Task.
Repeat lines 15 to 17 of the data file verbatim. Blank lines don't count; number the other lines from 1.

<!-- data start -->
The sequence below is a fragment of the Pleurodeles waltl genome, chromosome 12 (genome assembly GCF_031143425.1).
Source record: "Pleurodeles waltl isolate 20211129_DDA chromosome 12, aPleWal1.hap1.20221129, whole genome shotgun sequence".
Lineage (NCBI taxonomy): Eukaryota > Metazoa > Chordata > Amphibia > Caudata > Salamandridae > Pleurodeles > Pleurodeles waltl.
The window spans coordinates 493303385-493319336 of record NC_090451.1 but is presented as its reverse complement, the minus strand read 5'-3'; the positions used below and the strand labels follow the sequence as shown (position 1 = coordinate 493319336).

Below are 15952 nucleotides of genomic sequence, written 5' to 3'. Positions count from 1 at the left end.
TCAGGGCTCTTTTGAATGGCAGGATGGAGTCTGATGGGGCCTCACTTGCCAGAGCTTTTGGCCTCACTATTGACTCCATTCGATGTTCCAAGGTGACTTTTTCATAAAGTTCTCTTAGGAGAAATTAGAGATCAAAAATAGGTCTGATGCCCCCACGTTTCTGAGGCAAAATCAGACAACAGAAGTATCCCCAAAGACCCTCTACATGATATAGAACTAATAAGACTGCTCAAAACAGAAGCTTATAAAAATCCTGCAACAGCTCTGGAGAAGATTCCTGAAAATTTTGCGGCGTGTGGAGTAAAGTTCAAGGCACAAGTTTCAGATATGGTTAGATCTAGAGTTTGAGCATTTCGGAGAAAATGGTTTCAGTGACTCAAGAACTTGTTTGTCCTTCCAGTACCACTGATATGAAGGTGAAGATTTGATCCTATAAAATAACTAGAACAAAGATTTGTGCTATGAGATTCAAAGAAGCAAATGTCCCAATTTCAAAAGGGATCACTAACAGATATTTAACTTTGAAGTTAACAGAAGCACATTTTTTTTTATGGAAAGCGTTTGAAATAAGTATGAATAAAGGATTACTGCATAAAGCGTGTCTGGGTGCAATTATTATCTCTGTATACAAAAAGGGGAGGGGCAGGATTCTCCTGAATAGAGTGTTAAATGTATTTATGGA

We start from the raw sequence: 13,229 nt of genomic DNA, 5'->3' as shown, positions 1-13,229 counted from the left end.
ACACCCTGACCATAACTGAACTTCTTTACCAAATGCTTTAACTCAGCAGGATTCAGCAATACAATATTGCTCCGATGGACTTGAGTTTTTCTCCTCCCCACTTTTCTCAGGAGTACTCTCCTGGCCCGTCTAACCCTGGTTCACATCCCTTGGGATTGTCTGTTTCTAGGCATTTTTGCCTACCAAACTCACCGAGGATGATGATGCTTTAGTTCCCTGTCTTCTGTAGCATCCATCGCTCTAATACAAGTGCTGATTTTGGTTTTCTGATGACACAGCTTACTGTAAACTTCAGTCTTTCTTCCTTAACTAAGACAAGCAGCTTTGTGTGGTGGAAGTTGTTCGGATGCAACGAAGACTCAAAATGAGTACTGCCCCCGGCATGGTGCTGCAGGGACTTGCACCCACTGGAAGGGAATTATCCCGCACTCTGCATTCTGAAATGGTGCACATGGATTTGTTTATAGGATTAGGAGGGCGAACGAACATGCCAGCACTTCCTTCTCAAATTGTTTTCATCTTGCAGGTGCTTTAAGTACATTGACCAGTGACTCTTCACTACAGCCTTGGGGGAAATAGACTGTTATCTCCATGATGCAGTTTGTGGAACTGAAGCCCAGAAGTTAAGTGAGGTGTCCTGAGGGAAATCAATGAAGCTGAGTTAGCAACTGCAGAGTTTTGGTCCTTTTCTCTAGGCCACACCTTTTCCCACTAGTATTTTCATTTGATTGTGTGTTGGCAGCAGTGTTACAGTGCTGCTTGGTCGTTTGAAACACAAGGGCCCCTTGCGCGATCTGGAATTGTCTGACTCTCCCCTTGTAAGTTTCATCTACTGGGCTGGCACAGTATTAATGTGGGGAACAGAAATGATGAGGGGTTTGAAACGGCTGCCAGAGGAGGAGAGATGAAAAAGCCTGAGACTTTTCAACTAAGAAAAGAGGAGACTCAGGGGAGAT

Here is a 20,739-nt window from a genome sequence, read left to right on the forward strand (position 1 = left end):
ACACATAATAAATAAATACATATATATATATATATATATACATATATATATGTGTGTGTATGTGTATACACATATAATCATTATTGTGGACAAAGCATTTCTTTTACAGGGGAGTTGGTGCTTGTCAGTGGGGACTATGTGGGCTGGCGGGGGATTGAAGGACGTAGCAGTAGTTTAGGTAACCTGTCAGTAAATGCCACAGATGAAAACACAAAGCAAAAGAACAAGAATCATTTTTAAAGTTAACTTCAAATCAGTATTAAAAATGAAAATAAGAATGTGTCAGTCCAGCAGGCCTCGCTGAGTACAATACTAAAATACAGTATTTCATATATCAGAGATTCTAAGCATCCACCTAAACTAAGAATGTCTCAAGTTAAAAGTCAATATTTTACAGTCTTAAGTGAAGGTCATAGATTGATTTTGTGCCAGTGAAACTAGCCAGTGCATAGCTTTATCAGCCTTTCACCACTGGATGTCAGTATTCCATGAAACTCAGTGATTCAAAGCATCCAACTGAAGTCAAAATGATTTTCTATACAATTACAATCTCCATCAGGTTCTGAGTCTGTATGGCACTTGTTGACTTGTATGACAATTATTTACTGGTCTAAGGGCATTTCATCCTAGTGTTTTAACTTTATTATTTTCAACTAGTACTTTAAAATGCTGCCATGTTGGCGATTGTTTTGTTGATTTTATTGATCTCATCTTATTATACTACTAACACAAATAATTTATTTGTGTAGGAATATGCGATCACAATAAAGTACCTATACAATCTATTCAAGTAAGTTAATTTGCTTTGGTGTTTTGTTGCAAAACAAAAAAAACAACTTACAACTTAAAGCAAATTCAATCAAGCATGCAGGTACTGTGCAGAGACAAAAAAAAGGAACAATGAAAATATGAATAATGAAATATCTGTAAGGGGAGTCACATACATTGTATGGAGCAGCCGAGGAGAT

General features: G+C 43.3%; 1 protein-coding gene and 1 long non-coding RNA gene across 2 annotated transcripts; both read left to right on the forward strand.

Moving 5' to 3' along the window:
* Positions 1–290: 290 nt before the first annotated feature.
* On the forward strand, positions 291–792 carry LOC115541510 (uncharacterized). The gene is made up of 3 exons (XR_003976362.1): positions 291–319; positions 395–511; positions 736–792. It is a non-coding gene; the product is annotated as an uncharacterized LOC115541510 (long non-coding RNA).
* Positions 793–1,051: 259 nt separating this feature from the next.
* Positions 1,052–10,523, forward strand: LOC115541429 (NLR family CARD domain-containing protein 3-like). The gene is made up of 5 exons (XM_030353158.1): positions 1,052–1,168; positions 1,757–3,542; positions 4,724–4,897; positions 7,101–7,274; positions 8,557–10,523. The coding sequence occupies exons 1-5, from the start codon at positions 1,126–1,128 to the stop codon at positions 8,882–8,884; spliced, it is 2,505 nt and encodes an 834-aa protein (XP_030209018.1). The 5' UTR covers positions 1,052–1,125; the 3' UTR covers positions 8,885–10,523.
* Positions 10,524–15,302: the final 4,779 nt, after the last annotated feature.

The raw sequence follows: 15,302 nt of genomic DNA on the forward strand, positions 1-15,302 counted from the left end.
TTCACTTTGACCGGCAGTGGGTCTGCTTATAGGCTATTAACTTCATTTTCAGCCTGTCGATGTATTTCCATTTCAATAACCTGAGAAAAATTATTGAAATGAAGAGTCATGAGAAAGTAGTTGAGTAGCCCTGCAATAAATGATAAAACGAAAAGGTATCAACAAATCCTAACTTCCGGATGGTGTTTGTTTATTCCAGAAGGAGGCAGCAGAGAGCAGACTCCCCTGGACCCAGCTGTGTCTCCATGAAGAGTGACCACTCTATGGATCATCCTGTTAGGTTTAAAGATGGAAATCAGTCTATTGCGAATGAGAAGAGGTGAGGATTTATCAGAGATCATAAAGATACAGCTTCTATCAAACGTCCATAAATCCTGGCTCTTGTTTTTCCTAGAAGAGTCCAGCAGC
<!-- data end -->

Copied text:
* Positions 793–1,051: 259 nt separating this feature from the next.
* Positions 1,052–10,523, forward strand: LOC115541429 (NLR family CARD domain-containing protein 3-like). The gene is made up of 5 exons (XM_030353158.1): positions 1,052–1,168; positions 1,757–3,542; positions 4,724–4,897; positions 7,101–7,274; positions 8,557–10,523. The coding sequence occupies exons 1-5, from the start codon at positions 1,126–1,128 to the stop codon at positions 8,882–8,884; spliced, it is 2,505 nt and encodes an 834-aa protein (XP_030209018.1). The 5' UTR covers positions 1,052–1,125; the 3' UTR covers positions 8,885–10,523.
* Positions 10,524–15,302: the final 4,779 nt, after the last annotated feature.